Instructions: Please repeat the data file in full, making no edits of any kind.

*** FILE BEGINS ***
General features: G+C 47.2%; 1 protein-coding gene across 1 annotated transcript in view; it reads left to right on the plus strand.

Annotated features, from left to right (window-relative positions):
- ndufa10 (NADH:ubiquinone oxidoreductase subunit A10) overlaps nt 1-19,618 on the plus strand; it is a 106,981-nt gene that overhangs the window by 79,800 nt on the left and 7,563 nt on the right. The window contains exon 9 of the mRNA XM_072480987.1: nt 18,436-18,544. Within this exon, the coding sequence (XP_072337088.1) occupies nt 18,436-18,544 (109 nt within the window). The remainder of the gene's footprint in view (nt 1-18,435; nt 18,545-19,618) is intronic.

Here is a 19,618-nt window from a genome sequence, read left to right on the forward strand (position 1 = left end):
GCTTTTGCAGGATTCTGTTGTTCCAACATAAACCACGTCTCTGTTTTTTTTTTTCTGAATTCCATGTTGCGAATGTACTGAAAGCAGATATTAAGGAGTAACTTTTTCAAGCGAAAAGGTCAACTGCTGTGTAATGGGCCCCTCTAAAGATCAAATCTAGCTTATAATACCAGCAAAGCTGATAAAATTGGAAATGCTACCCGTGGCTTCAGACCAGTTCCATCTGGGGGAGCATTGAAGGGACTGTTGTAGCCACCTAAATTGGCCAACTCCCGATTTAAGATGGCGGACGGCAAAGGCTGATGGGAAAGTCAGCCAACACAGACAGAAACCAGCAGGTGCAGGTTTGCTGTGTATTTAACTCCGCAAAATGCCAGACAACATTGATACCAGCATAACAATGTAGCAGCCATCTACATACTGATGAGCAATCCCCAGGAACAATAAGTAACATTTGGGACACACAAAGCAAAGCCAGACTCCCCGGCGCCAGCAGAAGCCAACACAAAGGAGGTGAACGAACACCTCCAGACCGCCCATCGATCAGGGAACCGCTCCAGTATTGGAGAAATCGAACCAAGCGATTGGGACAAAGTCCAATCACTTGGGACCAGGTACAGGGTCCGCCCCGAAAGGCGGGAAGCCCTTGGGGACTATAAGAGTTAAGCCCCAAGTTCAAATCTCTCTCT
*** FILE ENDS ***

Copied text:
General features: G+C 47.2%; 1 protein-coding gene across 1 annotated transcript in view; it reads left to right on the plus strand.

Annotated features, from left to right (window-relative positions):
- ndufa10 (NADH:ubiquinone oxidoreductase subunit A10) overlaps nt 1-19,618 on the plus strand; it is a 106,981-nt gene that overhangs the window by 79,800 nt on the left and 7,563 nt on the right. The window contains exon 9 of the mRNA XM_072480987.1: nt 18,436-18,544. Within this exon, the coding sequence (XP_072337088.1) occupies nt 18,436-18,544 (109 nt within the window). The remainder of the gene's footprint in view (nt 1-18,435; nt 18,545-19,618) is intronic.

Here is a 19,618-nt window from a genome sequence, read left to right on the forward strand (position 1 = left end):
GCTTTTGCAGGATTCTGTTGTTCCAACATAAACCACGTCTCTGTTTTTTTTTTTCTGAATTCCATGTTGCGAATGTACTGAAAGCAGATATTAAGGAGTAACTTTTTCAAGCGAAAAGGTCAACTGCTGTGTAATGGGCCCCTCTAAAGATCAAATCTAGCTTATAATACCAGCAAAGCTGATAAAATTGGAAATGCTACCCGTGGCTTCAGACCAGTTCCATCTGGGGGAGCATTGAAGGGACTGTTGTAGCCACCTAAATTGGCCAACTCCCGATTTAAGATGGCGGACGGCAAAGGCTGATGGGAAAGTCAGCCAACACAGACAGAAACCAGCAGGTGCAGGTTTGCTGTGTATTTAACTCCGCAAAATGCCAGACAACATTGATACCAGCATAACAATGTAGCAGCCATCTACATACTGATGAGCAATCCCCAGGAACAATAAGTAACATTTGGGACACACAAAGCAAAGCCAGACTCCCCGGCGCCAGCAGAAGCCAACACAAAGGAGGTGAACGAACACCTCCAGACCGCCCATCGATCAGGGAACCGCTCCAGTATTGGAGAAATCGAACCAAGCGATTGGGACAAAGTCCAATCACTTGGGACCAGGTACAGGGTCCGCCCCGAAAGGCGGGAAGCCCTTGGGGACTATAAGAGTTAAGCCCCAAGTTCAAATCTCTCTCT